Date: 2018-04-14 01:14
For some, being in love means feeling affection or passion, “almost like a giddiness,” Clark says. For others, love is not just a passive feeling, but is rather “a choice, a decision.” That makes love hard to talk about.
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“Everyone is looking for love in some way,” he says, “but differences in vocabulary mean that we end up completely missing each other.”
About 7,555 Princeton students use the social-networking app Friendsy (among other apps) to meet people, specifying whether they want to find a friend, date, or hookup. According to Friendsy, which was founded by Michael Pinsky ’65, almost half of the clicks have been for friends. About a third are for hookups, and 67 percent for dates.
A graduate student, faculty member and guest artist in the Lewis Center for the Arts at Princeton have been awarded Rome Prizes in the arts and humanities.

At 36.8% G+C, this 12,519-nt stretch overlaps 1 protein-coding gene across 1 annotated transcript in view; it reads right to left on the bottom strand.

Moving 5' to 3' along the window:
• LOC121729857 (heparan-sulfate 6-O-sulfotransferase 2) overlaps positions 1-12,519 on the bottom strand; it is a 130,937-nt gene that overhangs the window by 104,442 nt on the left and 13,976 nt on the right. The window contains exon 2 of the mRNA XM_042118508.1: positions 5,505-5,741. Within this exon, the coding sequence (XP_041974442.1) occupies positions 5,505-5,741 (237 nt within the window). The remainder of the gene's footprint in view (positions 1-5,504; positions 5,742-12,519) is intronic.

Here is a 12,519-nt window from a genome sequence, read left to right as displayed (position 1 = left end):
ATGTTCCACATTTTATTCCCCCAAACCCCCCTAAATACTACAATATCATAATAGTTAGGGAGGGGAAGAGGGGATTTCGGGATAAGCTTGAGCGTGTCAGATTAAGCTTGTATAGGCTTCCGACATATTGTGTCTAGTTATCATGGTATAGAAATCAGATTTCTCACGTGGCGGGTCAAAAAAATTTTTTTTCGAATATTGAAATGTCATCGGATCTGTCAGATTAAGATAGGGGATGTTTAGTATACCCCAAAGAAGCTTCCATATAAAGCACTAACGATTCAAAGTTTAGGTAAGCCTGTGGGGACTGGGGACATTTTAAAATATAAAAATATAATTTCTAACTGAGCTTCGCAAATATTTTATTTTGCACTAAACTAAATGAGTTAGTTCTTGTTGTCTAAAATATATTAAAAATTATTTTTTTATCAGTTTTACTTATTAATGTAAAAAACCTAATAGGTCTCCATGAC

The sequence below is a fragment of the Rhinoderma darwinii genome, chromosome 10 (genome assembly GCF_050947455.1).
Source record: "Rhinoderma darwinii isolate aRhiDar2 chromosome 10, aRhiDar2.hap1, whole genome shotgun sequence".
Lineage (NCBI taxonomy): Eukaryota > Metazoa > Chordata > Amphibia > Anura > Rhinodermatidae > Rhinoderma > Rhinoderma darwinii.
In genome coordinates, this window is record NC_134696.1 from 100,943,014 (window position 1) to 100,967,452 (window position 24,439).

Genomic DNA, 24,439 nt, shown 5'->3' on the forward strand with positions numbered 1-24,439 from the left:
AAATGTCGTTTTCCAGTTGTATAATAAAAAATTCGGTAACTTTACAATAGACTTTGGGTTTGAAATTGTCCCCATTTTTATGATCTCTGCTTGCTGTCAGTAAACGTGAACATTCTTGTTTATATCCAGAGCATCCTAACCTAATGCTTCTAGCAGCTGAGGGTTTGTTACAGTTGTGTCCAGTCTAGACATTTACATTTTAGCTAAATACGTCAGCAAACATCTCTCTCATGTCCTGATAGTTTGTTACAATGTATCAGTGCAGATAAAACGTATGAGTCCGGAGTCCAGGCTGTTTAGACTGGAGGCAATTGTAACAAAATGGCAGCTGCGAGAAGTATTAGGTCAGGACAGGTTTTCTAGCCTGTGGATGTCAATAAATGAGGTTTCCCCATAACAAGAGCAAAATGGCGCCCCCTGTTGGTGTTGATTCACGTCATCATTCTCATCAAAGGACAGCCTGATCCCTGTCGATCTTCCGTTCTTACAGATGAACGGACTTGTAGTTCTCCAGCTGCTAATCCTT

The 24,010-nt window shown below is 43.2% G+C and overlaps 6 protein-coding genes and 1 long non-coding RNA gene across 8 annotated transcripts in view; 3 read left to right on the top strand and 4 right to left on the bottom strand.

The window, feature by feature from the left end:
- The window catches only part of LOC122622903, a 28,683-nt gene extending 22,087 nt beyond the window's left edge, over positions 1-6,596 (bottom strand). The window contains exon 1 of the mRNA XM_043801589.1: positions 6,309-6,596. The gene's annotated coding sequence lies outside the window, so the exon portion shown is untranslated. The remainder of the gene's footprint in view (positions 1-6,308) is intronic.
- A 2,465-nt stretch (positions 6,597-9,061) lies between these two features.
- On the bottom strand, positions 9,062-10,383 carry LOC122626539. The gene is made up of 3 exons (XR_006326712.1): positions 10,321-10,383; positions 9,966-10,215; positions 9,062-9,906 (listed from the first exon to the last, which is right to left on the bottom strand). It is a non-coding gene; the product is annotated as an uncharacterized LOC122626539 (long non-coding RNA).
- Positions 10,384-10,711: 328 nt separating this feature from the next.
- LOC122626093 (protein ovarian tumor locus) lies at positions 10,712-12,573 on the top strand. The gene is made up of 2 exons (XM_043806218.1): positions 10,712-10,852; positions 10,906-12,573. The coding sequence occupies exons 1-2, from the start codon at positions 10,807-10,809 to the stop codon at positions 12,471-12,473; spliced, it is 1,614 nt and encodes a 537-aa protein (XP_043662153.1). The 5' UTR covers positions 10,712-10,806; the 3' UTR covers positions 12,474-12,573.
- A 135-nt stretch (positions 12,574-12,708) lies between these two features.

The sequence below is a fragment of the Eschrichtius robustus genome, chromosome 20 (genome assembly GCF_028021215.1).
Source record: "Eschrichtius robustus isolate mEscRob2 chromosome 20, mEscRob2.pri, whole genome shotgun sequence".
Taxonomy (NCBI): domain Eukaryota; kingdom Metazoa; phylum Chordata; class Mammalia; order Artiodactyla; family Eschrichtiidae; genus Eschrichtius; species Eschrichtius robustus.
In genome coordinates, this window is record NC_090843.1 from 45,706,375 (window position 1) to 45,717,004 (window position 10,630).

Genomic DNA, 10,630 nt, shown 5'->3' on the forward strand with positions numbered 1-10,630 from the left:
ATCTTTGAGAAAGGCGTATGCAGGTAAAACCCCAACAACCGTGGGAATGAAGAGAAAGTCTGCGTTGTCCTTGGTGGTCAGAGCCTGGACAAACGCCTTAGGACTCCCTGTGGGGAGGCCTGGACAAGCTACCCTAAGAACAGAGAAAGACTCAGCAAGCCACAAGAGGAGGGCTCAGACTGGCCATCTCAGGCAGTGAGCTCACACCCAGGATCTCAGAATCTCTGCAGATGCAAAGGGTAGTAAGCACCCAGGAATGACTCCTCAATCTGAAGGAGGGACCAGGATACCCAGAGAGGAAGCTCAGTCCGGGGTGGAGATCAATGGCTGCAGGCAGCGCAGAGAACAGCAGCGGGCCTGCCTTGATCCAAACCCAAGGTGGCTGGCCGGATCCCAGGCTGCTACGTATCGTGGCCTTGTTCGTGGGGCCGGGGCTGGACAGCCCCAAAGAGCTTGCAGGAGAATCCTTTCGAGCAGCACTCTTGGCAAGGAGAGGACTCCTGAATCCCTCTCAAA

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Daniel wasn’t the first in his family to find love at Princeton. His father, William Hwang ’89, met his wife, Esther Ya-Ya Hwang ’88, on campus. Daniel’s brother, Jonathan Hwang ’59, also married a fellow student, Melissa Plapp ’59. Coincidentally, Katherine’s senior-year roommate, Eunhae Park ’65, also met her husband Jojo Cheng ’65 at Princeton. They got married the day after their graduation.
Are students satisfied with the campus social scene today? That’s not clear. In her book The End of Men, Hanna Rosin argues that hookups can work well for college women, who often see them as a way to have a satisfying sex life while focusing on academic and professional goals. But New York University sociologist Paula England, who conducted an online survey of 79,555 students at 76 colleges, found different results.